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Gabon polls open, ruling party confident of re-election

Staff Reporter

Gabon's voters went to the polls in legislative elections expected to hand an easy victory to President Ali Bongo's ruling party.

Gabon’s voters went to the polls on Saturday in legislative elections expected to hand an easy victory to President Ali Bongo’s ruling party.

For the first legislative polls since his father Omar died in 2009 after 41 years in power, Ali Bongo (52) has campaigned on his economic achievements and the hosting of the 2012 Africa Cup of Nations in the oil-rich west African state.

Gabon’s most prominent opposition figure, Andre Mba Obame, predicted that turnout would be at a record low after calling on voters to boycott the vote.

Bongo’s Gabonese Democratic Party and its allies hold 98 of the 120 seats in parliament and are not expected to lose much ground against a splintered opposition.

Inspired by the Arab Spring and a string of protest movements against long-standing rulers in sub-Saharan Africa, Gabon’s opposition once looked like mounting a serious challenge.

Record low turnout predicted
The west African country’s myriad opposition parties were adamant a few weeks ago that the election should not go ahead before the introduction of biometric polling material but their unity crumbled in the home stretch.

“Elections since 1996 simply haven’t allowed the emergence of a credible opposition”, Wilson Ndombet, a political analyst from Libreville’s Omar Bongo University, said.

He said that while the opposition has chronically failed to organise, Bongo’s Gabonese Democratic Party (PDG) has carefully sabotaged any move that could challenge its almost absolute power.

“The PDG will never accept the idea of power-sharing. It is too accustomed to power”, Ndombet said.

A number of ruling party dissidents joined opposition ranks in recent years in a bid to push for more democracy but the PDG old guard that once protected Omar Bongo’s status as Africa’s longest-serving leader won the day.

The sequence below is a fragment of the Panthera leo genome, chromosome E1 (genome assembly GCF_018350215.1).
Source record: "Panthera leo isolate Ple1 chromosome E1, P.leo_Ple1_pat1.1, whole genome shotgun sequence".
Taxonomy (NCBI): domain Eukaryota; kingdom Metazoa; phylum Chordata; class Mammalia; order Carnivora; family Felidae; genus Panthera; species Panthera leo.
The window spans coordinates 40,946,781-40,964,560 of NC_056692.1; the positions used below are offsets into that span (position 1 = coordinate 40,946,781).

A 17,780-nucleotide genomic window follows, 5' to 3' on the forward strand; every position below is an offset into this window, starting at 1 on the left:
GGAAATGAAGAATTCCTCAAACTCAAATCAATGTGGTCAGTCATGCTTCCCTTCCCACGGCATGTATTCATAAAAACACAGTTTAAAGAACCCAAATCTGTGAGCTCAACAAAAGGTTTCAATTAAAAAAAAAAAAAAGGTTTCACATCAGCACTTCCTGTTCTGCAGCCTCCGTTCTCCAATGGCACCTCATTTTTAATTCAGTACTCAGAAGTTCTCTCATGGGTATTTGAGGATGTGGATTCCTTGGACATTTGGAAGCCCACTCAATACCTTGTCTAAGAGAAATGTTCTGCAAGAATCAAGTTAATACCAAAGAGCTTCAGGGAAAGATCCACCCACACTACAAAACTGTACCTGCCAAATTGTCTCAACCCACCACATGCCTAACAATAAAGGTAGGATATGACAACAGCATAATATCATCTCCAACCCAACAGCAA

Gabon’s most prominent opposition figure Andre Mba Obame, whose National Union party was dissolved in January after he proclaimed himself president, predicted that turnout would be at a record low.

Living under the poverty line
“The elections won’t be credible ... I don’t see turnout topping 20%. It’ll be worthless, people won’t show up”, said Mba Obame, who is currently in France for treatment.

Mba Obame called on voters Friday to “stay home” on election day.

The PDG and its allies are not expected to lose much ground.

The Union of the Gabonese People, whose historical leader Pierre Mamboundou died in October, eventually decided to field candidates in Saturday’s polls after initially threatening to boycott.

A total of 746 000 people are registered to vote in Gabon, a country of 1.5-million inhabitants.

Despite the recent emergence of a middle class, disparities are huge with Libreville ranking among the world’s most expensive cities and more than half of the population living under the UN’s poverty line of two dollars a day.

Gabon is co-hosting next year’s African Cup of Nations with Equatorial Guinea and the event has spurred major investments in the region.—Sapa-AFP

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